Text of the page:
Apple CEO Tim Cook speaks about the new iPhone 6S and 6S Plus at an Apple launch event at the Bill Graham Civic Auditorium in San Francisco, California, USA, 09 September 2015. Media reports indicate a launch of updated iPhone models, updated iPads and a
Apple CEO Tim Cook speaks about the new iPhone 6S and 6S Plus at an Apple launch event at the Bill Graham Civic Auditorium in San Francisco, California, USA, 09 September 2015. Media reports indicate a launch of updated iPhone models, updated iPads and a

iPhone 6s: Is it worth buying the new Apple phone? Should I upgrade?

The new phone is beautiful. But it's also expensive

Andrew Griffin
Thursday 10 September 2015 16:53
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The new iPhones are here. But do you want one?

The iPhone 6s, the new addition to Apple's line-up, is a stunner. But it's an expensive stunner — and how much do its new features justify the cost?

After the 25th, when the phone is released, you’ll have five big options if you’re after an iPhone. Either you can buy the brand new iPhone 6s or 6s Plus, last year’s 6 and 6 Plus, or the smaller (and now two-year-old) iPhone 5c.

What do you get with the new phones? Are the new features worth paying for?

The big new features are: a pressure-sensitive, “3D Touch” screen; and a vastly-improved camera.

There are other smaller changes too, like a new camera mode that lets you take moving Live Photos and the option to have motion wallpapers.

It’s also been improved on the inside, with a new processor and bumped-up specs that will help it run much faster.

On the outside they look mostly the same, but the 6s comes with new colour options.

Phil Schiller, Apple's senior vice president of worldwide marketing, talks about the features of the new iPhone 6s and iPhone 6s Plus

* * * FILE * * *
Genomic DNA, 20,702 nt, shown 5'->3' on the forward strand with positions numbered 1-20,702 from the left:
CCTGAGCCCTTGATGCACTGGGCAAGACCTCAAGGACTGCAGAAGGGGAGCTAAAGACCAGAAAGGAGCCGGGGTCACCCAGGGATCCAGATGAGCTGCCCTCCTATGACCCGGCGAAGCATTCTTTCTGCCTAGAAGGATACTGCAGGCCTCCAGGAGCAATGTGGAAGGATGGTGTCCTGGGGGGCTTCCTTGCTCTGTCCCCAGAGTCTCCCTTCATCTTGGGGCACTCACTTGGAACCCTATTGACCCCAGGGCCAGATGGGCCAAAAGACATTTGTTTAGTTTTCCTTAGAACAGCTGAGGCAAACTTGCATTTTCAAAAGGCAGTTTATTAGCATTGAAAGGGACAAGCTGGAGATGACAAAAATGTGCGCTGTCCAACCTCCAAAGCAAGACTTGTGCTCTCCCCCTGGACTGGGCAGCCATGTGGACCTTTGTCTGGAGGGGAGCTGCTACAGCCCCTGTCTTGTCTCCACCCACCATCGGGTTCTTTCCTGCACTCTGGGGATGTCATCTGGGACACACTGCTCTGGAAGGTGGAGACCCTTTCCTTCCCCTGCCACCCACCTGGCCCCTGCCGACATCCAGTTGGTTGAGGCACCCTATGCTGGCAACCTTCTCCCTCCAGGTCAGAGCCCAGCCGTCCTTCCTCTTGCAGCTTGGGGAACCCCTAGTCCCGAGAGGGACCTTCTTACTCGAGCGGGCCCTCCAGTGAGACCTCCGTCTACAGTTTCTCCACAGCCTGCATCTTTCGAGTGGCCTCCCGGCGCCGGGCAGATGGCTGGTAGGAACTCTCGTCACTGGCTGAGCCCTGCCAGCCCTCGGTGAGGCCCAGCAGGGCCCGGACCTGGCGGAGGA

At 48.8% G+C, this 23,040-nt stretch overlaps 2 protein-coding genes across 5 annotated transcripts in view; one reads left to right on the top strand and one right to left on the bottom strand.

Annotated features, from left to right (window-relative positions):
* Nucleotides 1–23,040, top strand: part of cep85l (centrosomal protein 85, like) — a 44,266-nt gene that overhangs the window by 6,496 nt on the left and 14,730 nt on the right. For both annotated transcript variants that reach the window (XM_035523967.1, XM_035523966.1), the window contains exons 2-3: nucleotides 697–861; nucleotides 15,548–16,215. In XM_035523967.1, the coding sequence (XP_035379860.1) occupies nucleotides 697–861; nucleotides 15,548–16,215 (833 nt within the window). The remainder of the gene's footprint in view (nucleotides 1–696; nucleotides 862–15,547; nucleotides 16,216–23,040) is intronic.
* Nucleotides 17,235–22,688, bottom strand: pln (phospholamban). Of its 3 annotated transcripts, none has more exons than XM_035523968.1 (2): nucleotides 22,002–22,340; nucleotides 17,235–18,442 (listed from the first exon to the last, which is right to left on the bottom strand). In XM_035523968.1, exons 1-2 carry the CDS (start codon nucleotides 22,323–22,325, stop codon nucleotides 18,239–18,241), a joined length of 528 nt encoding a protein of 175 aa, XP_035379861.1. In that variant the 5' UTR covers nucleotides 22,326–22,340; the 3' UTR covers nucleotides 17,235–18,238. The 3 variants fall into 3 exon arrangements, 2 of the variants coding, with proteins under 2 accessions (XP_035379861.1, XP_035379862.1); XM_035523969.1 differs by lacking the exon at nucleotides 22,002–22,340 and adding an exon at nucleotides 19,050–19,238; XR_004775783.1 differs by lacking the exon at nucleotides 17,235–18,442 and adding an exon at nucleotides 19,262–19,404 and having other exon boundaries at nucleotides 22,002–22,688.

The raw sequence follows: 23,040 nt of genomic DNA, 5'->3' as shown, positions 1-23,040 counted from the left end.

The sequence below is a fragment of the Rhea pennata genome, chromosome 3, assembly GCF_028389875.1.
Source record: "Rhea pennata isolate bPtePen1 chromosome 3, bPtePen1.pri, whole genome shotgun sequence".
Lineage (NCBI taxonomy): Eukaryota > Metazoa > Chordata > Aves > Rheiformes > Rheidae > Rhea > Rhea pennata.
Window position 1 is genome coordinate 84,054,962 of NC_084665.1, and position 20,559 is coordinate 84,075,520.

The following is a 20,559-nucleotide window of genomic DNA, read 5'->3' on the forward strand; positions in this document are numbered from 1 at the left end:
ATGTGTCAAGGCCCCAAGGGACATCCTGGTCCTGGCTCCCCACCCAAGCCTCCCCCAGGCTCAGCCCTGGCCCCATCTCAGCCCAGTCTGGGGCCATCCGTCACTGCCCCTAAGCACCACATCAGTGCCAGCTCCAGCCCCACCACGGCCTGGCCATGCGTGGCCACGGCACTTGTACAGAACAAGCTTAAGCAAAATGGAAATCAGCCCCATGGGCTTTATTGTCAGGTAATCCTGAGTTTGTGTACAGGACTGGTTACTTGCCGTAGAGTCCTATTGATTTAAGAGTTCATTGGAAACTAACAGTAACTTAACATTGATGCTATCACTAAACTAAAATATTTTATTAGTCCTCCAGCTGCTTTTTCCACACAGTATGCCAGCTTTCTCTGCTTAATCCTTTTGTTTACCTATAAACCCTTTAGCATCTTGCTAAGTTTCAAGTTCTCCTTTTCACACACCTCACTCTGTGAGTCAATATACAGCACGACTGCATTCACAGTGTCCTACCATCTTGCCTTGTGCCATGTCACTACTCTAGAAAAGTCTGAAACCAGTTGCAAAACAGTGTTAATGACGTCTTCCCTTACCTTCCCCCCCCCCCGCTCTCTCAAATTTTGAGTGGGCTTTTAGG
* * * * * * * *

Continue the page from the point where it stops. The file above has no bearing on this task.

Do you want to be on the tock of the tick-tock cycle?

Since phone contracts tend to last two years, buying now will usually get you set on the “S” part of the cycle. That will mean that, if you renew whenever your contract is up, you’ll get the upgraded phone that comes in the same box, rather than the complete redesign.

That’s good because Apple tends to refine and correct things during the “S” years. As well as the obvious feature upgrades this year, for instance, Apple has strengthened up the metal of the phone to avoid another Bendgate.

But there’s drawbacks, too. Getting locked into the “S” part of the cycle means that you’re stuck for a year with the old form factor, watching those around you get hold of newly-designed — thinner and sleeker — phones. They’re not necessarily better, but they can be more envy-inducing.

Price

Once again, Apple has just brought out a new phone and simply slotted into its old pricing structures, and letting everything else move down one spot. So everything costs the same.

The only advantage is that, as above, if you’re keen on the non-“S” part of the cycle you can do that more cheaply. Picking up a 6 is less expensive now — and you get the same look, and most of the same features. (But of course you won’t be able to get the gold or rose gold handset.)

So what should you do?

It comes down, ultimately, to two things: how much do you have to spend, and how much do you want the new phones?

If you're reading this, then you probably want the new iPhone. So it comes down to this: can you afford it? Do you want to afford it?

The 6s and 6s Plus are stunning, and incredibly up-to-date, but they’re also expensive; you can get the same look with a cheaper iPhone 6. And the 5s is even cheaper as well as keeping the smaller look.

But my crudest (and probably over-simplistic) advice is: if you’ve got a 6, stick with it; if you’ve got a 5s and you’re not unhappy, then probably stick with that too; if you’ve got anything else, want an iPhone and can afford it, get a 6s.

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